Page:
The Gravity of Love by Sara Stridsberg

I wasn’t quite sure what to expect when I began Sara Stridsberg’s The Gravity of Love, a story about a Swedish psychiatric hospital*. What I got was a mesmerizing, beautifully written and sometimes alarming story, told predominantly through the eyes of thirteen-year-old Jackie, the daughter of one of the hospital’s patients, Jim. Jim is an alcoholic with a suicide-wish –

‘He has made up his mind to die, again. He announces it, in so many words, as soon as he comes through the door… “I don’t want to be old, Jackie. There’s nothing left to live for.” He has come to Stockholm to say goodbye…  and asked for my blessing; and I have given it to him because I generally give him what he asks for. I have always been silenced by his presence, all thought inside me erased.’

The narrative moves back and forth in time and throughout, there’s an ethereal quality to the writing. Vignettes – of twilight hours, a fur coat, a broken string of beads, a curiosity shop, a doctor who may be as mad as his patients, and trees in the park – are stitched together with Stridsberg’s tremendously lovely words.

‘The stars seemed to have slipped slightly in the sky, and in the darkness we hear the ocean’s breathing, which never stops, the heavy waves beating against the shore before they draw back into the deep.’

I was particularly taken with her various descriptions of light –

‘The beautiful, terrifying, desolate light that spilled over, illuminating the night around him and betraying a special kind of intensity and recklessness, something unstoppable, a raging fire, the sheerest drop.’

 ‘We land in Cariño at dusk, the hour when shadows fade and vanish, when the light becomes gentle and weightless in place of the harsh white Spanish sunshine.’

‘Above them hovers a cloud of cigarette smoke. Grainy morning light, yellowish, like fever.’

Stridsberg understands things very deeply – loyalty, mental health and the impact it has on relationships, institutionalisation, a child’s unease – but writes about them in a way that is deceptively simple. The story is compact – you drift along, immersed in wondrous descriptions of starlit nights and lying in long grass, and then the punches are delivered, swift, hard and straight to the heart.

‘It is easy to idealise the institution as the perfect place that will do everything we human beings cannot bring ourselves to do for one another. And yet it is terrifying too, because it represents the imperfect in us: failure, weakness, loneliness.’

‘I think it must be love that is the true madness: passion, vertigo, hysteria.’

4.5/5 An exceptional, unsettling book – it’s not for everyone but I want more Stridsberg.

I received my copy of The Gravity of Love from the publisher, Quercus Press, via NetGalley, in exchange for an honest review.

‘Jim and Lone are in the kitchen… in the last afternoon light, she with a blue bowl and a whisk in her arms, making one of her lemon tarts, he with a glass of sherry in his hand. “I’ll put my head in the oven so you know where I am,” he whispers, kissing her neck.’


*The book is set in Beckomberga, a Swedish psychiatric hospital built in 1932. At its peak, the hospital was ‘home’ to 2,000 patients, largely due to the fact that the clinical definition of ‘insane’ was a catchall for alcoholics, addicts, and anyone who posed a risk to themselves or others – the numbers of people in mental institutions in Sweden grew eight fold during the mid 20th century. The hospital closed in 1995 as clinical attitudes to the treatment of mental illness changed.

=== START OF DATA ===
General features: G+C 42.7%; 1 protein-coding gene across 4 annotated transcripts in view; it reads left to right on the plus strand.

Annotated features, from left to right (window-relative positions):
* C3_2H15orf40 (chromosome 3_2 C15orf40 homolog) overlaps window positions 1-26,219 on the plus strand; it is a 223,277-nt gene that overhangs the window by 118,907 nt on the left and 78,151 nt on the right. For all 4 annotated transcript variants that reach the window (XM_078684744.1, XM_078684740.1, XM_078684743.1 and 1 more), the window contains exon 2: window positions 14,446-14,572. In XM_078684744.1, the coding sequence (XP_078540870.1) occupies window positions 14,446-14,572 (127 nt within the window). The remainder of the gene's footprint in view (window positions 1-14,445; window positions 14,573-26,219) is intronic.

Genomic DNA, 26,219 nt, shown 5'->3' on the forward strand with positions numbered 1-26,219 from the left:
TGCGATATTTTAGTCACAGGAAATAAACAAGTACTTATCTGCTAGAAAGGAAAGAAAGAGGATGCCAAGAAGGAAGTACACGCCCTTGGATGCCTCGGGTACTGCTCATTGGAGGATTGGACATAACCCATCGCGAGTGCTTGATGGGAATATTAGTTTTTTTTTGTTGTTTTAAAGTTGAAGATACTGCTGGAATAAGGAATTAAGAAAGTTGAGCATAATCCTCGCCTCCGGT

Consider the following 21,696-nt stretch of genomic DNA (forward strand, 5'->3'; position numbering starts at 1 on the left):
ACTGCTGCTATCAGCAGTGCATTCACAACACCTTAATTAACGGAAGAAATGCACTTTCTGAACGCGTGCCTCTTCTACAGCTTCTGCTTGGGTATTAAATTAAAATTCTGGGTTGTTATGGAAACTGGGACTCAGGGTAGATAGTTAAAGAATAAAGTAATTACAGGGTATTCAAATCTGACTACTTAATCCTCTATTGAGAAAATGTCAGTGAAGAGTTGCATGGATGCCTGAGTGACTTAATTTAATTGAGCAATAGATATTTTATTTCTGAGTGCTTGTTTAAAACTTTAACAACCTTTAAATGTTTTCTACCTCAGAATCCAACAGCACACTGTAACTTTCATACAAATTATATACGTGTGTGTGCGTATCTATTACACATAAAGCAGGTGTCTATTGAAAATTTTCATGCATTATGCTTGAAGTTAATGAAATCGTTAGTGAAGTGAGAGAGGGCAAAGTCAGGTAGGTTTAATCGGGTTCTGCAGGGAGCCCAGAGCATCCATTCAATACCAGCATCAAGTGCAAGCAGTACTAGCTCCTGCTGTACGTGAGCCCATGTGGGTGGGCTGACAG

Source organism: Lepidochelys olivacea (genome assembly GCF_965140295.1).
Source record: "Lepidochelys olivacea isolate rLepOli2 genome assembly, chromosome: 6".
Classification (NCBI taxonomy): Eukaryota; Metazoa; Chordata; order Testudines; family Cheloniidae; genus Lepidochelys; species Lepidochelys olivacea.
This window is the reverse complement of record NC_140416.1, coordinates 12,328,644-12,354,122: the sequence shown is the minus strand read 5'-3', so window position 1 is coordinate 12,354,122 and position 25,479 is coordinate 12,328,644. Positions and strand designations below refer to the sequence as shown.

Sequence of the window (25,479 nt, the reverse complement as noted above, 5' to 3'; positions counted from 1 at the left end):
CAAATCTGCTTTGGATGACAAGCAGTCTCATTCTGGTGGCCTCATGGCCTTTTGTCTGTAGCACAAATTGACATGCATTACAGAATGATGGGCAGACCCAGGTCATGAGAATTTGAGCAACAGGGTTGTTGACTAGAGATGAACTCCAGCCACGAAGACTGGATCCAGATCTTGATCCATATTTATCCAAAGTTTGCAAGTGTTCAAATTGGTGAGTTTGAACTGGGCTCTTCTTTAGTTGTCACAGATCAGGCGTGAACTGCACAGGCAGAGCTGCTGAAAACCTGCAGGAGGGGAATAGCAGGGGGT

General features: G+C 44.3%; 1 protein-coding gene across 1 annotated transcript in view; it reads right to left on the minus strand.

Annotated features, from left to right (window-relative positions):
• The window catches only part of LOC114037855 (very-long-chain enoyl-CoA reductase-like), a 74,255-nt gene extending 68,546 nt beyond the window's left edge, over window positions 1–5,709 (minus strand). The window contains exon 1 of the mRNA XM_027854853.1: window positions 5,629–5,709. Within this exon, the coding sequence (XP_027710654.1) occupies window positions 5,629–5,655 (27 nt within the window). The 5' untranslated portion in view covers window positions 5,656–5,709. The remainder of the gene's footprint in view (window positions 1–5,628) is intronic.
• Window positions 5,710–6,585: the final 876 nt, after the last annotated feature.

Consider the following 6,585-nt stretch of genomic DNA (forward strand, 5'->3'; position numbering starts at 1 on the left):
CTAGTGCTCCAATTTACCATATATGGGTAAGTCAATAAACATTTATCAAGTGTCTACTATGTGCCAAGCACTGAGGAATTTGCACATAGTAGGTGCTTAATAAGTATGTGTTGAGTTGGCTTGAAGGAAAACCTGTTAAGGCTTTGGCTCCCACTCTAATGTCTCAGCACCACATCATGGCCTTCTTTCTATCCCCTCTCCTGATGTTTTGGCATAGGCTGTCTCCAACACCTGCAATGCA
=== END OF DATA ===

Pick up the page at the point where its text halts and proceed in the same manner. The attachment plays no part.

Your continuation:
20 responses

  1. It certainly doesn’t sound like a pleasure read, but I’ll add this novel to my TBR list; I’ll wait for a time I’m ready for a sobering, emotionally evocative, bittersweet(?) read.

    • No, not a ‘pleasure’! But at the same time, not confronting in the way you might expect. Instead, it sort of creeps up on you. One of the few books I’ve read this year that I will probably read again (the other being Deborah Levy’s Hot Milk).

    • Apart from being beautifully written (and props to the translator as well), there’s the added element that the story is based on historical fact – I never expected to be doing further reading about Sweden’s psychiatric care program, but there you go!

    • Thank you and I agree Bill – I was totally caught up in this book and I guess it’s not easy to transport someone from suburban Melbourne to the grounds of a psychiatric hospital on the other side of the world!

    • I have The Ballroom as well but haven’t picked it up yet – might have to leave it for a few months so that I don’t compare. If you read this one, I’ll be interested to hear your thoughts.

  2. I’ll have you know, it’s mighty frustrating when you review such lovely sounding books and they aren’t readily available in my country. lol Excellent review though. 😀

    • Sorry! *not sorry 😉 *
      I’m assuming that the publisher will take the book global and hopefully more by this author will be translated (after I finished reading I tried to find more by her but none in English as yet). In terms of book publishing, Australia is oddly well-placed – we get new releases from both the US and the UK – best of both worlds!

    • Both?! I’ll be interested in your thoughts – the writing is stunning which means that the translator did an amazing job – I imagine that translating writing with a very particular style would be difficult, given that you have to maintain the integrity of what the author is saying. I just wish more of her work was translated into English (Gravity is the only one at this stage).

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